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Film to unravel artists’ conservation message

By Leanne Miles

A short-film based on the work of PhD student Aly De Groot recently premiered on iview A short-film based on the work of PhD student Aly De Groot recently premiered on iview

A short film aiming to transport viewers into an eerie and enchanting underwater world to highlight a creative solution to an environmental scourge threatening protected marine species recently premiered online.

The collaborative film based on the work of Charles Darwin University PhD student Aly De Groot and directed by former film student and guest lecturer Timothy Parish titled “Ghost Story: The Art of Aly De Groot” premiered on ABC Arts Online iview.

Mr Parish said the five minute film was an evocative and haunting documentary, which followed the artistic process of textile artist Aly De Groot who reclaims ‘ghosts nets’ – fishing nets lost at sea – and transforms them into beautiful sculptures echoing marine life.

“Ghost Story was shot in Darwin over three days this year,” Mr Parish said. “The majority of the shoot took place at the Darwin Waterfront, using underwater cameras to evoke the artist’s vision of her ‘underwater basket weaving’ series as part of her PhD.”

An accomplished Territory filmmaker, Mr Parish used ‘puppetry’ techniques to breathe life into the artists’ sculptures.

Other scenes included a location shoot at East Point beach where Aly De Groot’s large public sculpture ‘Intertwined’ stands, and her studio at CDU’s Casuarina campus.

Through her PhD Ms De Groot has transformed marine debris into a body of work that looks at the use and importance of fibre art as a mechanism to respond to environmental concerns. She said the film was one of a variety of platforms she had used to exhibit her work to a wide audience.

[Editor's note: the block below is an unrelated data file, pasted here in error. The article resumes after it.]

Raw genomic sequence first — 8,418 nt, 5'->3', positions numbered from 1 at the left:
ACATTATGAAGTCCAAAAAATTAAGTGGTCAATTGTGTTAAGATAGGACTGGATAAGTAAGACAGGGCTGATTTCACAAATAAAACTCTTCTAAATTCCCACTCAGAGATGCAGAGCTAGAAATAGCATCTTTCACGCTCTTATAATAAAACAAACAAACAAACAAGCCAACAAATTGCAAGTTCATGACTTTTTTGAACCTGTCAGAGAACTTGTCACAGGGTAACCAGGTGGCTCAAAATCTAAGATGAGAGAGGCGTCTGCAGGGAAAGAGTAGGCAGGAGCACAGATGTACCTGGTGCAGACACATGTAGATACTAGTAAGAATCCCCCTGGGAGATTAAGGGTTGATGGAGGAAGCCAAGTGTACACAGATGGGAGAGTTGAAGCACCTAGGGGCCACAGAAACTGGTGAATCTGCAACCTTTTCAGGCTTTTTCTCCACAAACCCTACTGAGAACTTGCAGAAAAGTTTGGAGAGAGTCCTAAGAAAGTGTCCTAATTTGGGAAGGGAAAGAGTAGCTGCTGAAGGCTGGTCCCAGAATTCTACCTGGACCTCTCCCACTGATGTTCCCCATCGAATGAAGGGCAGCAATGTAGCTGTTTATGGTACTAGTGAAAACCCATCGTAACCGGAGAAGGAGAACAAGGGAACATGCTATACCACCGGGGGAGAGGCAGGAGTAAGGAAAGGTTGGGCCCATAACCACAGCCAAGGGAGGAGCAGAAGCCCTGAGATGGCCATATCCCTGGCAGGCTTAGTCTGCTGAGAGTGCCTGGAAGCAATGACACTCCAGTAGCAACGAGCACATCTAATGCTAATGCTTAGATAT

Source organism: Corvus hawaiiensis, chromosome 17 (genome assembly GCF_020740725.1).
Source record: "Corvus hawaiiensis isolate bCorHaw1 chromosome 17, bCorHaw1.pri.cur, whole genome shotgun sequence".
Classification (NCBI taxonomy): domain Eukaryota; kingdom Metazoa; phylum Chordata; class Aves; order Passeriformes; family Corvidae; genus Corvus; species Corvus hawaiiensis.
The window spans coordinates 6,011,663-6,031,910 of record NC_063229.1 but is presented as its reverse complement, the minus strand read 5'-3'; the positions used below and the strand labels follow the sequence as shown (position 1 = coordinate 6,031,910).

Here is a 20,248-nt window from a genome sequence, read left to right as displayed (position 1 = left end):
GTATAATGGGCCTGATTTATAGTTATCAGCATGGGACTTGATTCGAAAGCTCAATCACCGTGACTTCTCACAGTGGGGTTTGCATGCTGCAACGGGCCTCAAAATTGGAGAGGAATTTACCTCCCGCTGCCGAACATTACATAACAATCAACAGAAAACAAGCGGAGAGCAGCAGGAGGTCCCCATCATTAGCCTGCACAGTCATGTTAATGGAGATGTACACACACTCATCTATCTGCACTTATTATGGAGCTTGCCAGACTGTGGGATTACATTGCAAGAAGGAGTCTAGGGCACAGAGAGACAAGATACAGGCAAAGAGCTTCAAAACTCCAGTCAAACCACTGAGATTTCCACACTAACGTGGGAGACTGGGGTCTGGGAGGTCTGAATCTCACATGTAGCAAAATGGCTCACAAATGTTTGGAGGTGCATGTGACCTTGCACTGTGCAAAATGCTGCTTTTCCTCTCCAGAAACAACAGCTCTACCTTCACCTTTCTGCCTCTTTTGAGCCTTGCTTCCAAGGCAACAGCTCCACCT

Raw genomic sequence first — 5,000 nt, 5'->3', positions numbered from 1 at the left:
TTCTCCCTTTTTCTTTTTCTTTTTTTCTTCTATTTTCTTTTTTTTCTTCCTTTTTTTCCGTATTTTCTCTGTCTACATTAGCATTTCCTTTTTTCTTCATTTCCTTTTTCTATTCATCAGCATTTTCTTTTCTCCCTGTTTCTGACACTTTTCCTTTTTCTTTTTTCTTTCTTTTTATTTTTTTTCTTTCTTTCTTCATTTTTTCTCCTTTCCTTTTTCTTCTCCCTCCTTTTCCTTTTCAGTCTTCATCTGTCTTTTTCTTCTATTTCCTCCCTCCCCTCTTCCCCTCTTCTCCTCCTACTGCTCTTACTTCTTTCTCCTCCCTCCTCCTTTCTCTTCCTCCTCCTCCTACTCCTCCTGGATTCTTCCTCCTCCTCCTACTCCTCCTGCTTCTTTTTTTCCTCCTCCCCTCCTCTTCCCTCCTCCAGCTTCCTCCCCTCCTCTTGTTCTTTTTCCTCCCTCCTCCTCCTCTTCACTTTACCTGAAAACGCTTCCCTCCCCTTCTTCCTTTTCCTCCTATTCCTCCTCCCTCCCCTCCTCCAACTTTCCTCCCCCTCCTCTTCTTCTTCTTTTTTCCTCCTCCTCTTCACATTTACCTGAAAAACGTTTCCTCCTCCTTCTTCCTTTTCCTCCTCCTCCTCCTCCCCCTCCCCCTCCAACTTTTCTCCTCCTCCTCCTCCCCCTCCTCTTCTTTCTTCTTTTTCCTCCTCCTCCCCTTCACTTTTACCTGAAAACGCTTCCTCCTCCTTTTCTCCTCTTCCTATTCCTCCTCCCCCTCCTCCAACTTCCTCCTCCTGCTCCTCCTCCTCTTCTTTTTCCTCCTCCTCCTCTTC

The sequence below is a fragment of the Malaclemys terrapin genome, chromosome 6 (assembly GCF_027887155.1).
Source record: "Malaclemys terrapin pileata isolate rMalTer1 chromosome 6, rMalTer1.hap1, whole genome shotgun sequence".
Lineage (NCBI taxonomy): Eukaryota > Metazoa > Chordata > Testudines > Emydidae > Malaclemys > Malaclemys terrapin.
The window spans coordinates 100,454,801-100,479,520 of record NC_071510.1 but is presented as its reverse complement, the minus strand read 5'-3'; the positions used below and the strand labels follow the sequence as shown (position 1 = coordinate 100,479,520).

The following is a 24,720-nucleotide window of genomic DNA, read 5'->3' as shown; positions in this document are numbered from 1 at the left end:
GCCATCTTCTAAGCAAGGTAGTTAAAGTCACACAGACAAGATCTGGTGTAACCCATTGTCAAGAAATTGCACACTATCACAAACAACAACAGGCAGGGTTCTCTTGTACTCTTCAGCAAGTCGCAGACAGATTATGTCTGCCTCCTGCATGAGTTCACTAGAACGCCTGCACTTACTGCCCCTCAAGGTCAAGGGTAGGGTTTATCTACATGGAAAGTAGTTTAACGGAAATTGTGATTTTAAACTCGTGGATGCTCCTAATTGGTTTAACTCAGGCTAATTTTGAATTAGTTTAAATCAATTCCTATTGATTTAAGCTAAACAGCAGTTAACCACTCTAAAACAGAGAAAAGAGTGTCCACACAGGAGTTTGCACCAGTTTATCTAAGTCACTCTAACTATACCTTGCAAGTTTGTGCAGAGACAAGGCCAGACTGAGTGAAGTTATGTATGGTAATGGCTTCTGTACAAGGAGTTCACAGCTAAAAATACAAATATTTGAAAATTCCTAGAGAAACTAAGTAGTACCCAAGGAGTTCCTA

“I use salvaged fibres and fishing lines to create sculptures of box jelly fish, or add bones and other materials to create crocodiles and other marine life,” she said.

“The film creates a visual narrative of my studio-based work. It takes people to a space where they can think about the connection between the material I use and the conservation narrative behind the pieces.”

One of Australia’s most celebrated contemporary fibre artists, for Ms De Groot it is not only the textures and beauty of the materials she finds washed ashore but that she can use the materials turning an environmental threat into a benefit. An important aspect of her art practice is sharing her skills. She regularly teaches fibre art workshops for adults and children in the Northern Territory and nationally.

The film is a Resolution Media Production in association with Verb Studios produced in Association with the Australian Broadcasting Corporation and Screen Territory.

The film is part of Art X *North a collection of short arts documentaries curated by ABC Arts Online. For further information or to view the film visit W:

Art X *North is part of ABC Arts’ ongoing talent development project that pairs artists with filmmaking teams to create innovative and evocative short films for a digital-first audience.